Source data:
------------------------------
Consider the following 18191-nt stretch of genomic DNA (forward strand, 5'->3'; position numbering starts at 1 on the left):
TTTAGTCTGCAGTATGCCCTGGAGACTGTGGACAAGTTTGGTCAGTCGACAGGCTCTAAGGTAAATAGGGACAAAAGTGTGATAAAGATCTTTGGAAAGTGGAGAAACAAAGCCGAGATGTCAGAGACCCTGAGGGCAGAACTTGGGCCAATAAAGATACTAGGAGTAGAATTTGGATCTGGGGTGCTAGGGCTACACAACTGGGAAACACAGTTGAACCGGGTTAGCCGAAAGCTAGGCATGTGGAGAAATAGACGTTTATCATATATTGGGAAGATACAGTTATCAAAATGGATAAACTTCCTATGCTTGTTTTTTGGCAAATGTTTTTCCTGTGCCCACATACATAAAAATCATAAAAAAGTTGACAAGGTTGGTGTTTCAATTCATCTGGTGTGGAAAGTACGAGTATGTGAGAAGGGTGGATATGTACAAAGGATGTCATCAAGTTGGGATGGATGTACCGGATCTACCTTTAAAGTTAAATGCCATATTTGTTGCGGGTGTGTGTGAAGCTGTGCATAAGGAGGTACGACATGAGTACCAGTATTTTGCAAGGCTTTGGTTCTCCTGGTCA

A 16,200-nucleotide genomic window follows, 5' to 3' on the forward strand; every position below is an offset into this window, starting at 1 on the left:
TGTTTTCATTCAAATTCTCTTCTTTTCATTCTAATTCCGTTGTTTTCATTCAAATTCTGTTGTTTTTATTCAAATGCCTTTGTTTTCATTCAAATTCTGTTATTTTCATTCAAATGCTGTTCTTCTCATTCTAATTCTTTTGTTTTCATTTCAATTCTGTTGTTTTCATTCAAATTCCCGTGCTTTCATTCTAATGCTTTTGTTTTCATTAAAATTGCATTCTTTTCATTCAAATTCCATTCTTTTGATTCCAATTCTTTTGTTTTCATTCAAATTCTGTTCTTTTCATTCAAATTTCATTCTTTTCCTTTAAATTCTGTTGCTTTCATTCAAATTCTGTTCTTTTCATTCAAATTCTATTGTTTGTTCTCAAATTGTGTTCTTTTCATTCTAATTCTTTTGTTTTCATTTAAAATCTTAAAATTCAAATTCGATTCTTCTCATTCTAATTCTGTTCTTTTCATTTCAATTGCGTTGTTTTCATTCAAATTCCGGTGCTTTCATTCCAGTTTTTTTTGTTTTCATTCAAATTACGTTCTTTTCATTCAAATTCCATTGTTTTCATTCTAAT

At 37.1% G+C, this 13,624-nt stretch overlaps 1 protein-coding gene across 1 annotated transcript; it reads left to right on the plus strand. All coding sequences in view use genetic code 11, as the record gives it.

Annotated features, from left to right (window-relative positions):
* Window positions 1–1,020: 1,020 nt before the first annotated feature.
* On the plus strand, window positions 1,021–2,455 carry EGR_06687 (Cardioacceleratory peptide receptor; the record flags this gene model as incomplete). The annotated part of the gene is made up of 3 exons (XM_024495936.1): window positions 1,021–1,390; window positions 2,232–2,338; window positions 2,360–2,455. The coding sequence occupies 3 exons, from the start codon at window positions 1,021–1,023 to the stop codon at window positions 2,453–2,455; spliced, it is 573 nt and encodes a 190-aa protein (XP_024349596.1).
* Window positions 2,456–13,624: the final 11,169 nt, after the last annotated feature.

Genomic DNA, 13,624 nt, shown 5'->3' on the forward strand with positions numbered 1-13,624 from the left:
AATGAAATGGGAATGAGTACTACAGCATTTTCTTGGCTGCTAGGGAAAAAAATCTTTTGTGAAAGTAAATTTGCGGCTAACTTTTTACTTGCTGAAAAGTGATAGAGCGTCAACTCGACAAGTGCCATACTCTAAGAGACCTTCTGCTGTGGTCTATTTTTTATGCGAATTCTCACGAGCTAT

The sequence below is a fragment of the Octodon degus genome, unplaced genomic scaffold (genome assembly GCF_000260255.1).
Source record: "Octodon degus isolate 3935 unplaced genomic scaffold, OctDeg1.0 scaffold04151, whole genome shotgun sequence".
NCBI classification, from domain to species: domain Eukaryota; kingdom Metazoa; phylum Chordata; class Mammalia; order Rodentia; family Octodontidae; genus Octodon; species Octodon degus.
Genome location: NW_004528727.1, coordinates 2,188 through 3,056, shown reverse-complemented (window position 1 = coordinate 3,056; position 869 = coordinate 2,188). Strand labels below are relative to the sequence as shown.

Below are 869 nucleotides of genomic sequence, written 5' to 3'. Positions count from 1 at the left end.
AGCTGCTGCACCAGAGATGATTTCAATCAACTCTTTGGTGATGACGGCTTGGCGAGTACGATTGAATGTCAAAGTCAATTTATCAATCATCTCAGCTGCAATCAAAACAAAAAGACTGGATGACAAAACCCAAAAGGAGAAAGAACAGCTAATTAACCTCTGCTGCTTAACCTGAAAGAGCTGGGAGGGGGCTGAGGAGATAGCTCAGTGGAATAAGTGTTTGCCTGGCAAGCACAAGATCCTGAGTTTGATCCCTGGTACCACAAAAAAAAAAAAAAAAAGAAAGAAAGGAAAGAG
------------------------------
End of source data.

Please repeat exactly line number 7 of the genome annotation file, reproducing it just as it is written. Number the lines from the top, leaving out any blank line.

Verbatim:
* Window positions 1–1,020: 1,020 nt before the first annotated feature.